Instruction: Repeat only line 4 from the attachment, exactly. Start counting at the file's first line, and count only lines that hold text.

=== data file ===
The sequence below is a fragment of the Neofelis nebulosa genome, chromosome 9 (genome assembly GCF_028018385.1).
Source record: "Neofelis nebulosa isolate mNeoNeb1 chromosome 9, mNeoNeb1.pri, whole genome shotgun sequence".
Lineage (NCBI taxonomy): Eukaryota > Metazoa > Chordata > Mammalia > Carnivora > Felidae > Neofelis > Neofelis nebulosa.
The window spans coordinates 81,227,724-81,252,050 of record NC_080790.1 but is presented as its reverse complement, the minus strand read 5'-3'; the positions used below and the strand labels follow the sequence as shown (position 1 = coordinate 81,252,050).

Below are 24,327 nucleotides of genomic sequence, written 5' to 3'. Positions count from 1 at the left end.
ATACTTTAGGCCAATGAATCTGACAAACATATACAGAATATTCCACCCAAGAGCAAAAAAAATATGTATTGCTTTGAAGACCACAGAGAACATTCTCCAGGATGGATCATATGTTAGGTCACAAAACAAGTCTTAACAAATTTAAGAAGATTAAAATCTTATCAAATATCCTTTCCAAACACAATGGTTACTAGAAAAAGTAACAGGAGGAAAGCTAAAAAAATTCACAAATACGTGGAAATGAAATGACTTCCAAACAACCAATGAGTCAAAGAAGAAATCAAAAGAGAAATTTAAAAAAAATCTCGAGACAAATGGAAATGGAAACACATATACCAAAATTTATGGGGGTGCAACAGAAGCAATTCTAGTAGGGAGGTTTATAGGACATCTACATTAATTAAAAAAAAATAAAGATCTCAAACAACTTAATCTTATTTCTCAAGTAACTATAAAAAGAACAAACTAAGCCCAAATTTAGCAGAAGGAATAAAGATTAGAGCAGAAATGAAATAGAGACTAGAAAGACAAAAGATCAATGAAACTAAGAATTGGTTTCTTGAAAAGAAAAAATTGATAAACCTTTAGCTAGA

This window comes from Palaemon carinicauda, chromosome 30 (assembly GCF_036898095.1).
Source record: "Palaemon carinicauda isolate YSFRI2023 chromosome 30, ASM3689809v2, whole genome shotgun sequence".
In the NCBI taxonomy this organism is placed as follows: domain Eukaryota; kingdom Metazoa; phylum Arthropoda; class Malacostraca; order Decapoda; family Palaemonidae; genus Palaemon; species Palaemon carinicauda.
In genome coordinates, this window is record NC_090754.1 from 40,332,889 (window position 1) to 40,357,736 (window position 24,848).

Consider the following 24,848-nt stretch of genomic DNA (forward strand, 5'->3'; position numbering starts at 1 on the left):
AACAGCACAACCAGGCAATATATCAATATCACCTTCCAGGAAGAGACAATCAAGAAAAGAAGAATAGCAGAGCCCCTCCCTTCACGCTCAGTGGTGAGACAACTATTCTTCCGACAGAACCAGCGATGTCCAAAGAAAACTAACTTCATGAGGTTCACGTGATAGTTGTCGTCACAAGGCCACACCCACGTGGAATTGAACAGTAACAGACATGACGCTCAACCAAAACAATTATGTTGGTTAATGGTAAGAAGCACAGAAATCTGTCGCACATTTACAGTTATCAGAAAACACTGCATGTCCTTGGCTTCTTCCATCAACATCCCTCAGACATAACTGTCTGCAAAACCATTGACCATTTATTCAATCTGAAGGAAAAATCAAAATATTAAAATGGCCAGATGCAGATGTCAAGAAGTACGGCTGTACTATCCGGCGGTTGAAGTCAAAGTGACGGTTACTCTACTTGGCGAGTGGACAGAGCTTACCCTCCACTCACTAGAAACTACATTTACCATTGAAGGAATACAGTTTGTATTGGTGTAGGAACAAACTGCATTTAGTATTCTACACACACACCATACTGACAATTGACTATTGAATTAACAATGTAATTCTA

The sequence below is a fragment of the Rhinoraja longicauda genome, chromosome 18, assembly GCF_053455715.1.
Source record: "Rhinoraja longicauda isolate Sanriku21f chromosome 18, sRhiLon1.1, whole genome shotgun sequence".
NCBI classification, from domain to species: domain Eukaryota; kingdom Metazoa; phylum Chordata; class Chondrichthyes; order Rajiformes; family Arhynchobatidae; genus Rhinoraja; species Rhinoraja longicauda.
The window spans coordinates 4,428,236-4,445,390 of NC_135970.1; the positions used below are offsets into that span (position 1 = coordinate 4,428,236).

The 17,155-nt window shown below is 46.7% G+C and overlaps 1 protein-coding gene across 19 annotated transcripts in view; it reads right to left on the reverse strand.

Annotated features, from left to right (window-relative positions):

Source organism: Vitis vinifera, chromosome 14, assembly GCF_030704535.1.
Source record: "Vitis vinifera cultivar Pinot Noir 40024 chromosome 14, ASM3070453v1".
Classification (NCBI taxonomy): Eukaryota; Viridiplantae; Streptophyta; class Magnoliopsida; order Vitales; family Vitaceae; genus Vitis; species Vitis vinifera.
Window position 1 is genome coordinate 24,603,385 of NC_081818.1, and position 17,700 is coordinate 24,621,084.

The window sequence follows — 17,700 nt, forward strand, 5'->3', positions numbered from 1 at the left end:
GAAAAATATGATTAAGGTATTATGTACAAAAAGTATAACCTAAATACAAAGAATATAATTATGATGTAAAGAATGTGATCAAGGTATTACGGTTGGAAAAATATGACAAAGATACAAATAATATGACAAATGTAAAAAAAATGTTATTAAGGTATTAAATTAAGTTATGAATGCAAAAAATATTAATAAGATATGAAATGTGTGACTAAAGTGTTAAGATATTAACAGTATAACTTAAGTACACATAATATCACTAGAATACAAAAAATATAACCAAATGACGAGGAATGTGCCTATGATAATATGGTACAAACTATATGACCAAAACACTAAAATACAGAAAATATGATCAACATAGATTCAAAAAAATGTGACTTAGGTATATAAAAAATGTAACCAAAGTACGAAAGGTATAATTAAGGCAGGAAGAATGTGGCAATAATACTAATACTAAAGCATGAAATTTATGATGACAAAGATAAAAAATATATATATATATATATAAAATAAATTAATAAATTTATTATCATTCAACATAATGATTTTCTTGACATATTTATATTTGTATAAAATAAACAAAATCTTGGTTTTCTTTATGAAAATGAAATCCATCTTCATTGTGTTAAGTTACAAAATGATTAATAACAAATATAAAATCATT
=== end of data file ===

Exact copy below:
The window spans coordinates 81,227,724-81,252,050 of record NC_080790.1 but is presented as its reverse complement, the minus strand read 5'-3'; the positions used below and the strand labels follow the sequence as shown (position 1 = coordinate 81,252,050).